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Photographer and writer Clifford Prince King transports viewers into the intimate moments shared between Queer Black lovers. His unique and personal lens focuses on the beauty of gender, sexuality and race and shines a light towards these underrated motifs. King showcases this appreciation through his photography and direction and draws inspiration from other Black creatives and writers such as the notable James Baldwin and Essex Hemphill. King discusses with us his artistic backgrounds, where he wants to take his love for film-making and the process that goes into producing the stunning works he puts out.

The themes touched on in most of your work centre around your interpretations of relationships and intimacy, what inspires you to capture these beautifully narrated images?
I suppose my inspiration stems from a longing to see images of black queer folks in love.
Growing up, every interpretation of love and intimacy was showcased through a heteronormative gaze.The work I make is for my past self and I hope they can allow for others to see that all types of love are achievable.
How have your own personal experiences affected the type of work you put out?
All of my personal experiences directly impact my work. Whether moving to Los Angeles or the process of entering a new relationship. The work shifts as I do. Some moments that I’ve experienced within friendships and relationships can be found within my photographs. Often those moments are fleeting and I attempt to recreate them and keep them with me.
Queerness in the Black community is something that hasn’t always been as celebrated much as it is now. Did you have any hesitations producing the work you do due to how it would potentially be received within our community?
My only hesitations were in regards to the sitters I was photographing. It’s my priority to retain comfort and safety. With the internet, photos can really get around, so just making sure everyone feels okay with their participation in my practice. Aside from that, there isn’t much hesitation because the way people want to receive the work is on them.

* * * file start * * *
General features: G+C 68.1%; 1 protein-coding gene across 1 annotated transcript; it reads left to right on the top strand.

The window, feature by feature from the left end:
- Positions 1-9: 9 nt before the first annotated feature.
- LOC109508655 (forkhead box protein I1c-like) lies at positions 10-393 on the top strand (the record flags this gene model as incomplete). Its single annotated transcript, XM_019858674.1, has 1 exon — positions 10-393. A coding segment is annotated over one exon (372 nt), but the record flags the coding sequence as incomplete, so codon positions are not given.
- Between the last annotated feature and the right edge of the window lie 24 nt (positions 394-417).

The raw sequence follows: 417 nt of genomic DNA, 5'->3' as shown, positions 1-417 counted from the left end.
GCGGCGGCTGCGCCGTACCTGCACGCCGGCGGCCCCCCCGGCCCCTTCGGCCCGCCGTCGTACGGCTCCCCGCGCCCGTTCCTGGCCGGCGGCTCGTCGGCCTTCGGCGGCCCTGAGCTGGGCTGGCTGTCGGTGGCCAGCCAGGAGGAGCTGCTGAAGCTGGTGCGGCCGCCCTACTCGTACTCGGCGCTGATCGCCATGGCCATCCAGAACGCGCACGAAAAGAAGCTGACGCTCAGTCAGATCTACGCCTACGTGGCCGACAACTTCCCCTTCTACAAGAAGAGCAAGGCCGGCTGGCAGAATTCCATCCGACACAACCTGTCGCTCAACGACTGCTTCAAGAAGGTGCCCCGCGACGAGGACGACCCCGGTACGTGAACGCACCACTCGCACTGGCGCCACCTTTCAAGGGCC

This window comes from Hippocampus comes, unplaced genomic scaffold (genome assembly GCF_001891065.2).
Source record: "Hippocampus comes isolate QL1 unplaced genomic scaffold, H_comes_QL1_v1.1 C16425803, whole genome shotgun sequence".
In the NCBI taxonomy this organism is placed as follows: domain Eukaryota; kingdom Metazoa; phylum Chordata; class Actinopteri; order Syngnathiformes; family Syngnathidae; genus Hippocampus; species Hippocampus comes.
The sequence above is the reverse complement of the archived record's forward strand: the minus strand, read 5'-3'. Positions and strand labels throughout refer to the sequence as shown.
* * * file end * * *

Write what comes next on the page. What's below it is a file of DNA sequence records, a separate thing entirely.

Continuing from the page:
How do you wish to continue celebrating Black queerness?
By showing up for one another; in support and assistance. By listening, community building and inclusion.
It’s truly great to see you referencing Black writers and creatives such as James Baldwin in some of your work. How did works by him inspire you in the craft you put out today?
James Baldwin as a person was inspiring. His tone, way with words and overall willingness to speak on issues that affected black lives; that is what I take away from him most. His work is great, but I didn’t read him until semi recently, but I did watch videos of him speaking and that was moving.
What got you into photography, has this been something you’ve always wanted to do?
I spent a lot of time watching movies as a kid. I would film on my dad’s VHS recorder as well. I’ve always been really into cameras and photography. I think it allowed me to be less shy in a lot of ways. The lens helped me break the ice.
As well as intimacy, your work also focuses on crucial themes surrounding gender and sexuality. What do you use as your main references when producing these works?
Some references are poems by Essex Hemphill and Langston Hughes. Other than that, I’m motivated by what’s in front of me. It’s important for me to be present and observant throughout my daily life.

Who were your creative inspirations growing up?
I liked Stanley Kubrick, Ingmar Bergman, Ren Hang, late nights on Tumblr and anything produced by Miramax.
You’ve mentioned your love for directing and your latest short film Growing Each Day is proof of that. Is film production something you’re going to continue to embark on?
Absolutely. I think the first stage of that realm for me is writing.
What’s the one thing you wish to change for the future of the creative industry?
I hope that more black and brown women are hired and paid equally in their field without compromises.
You’ve already got some amazing projects lined up, but what should we expect from you in the future?
Travel is also a passion of mine. So I hope to spend time overseas and continue to make work and tell stories from different places.

Words
Esosa Aiworo

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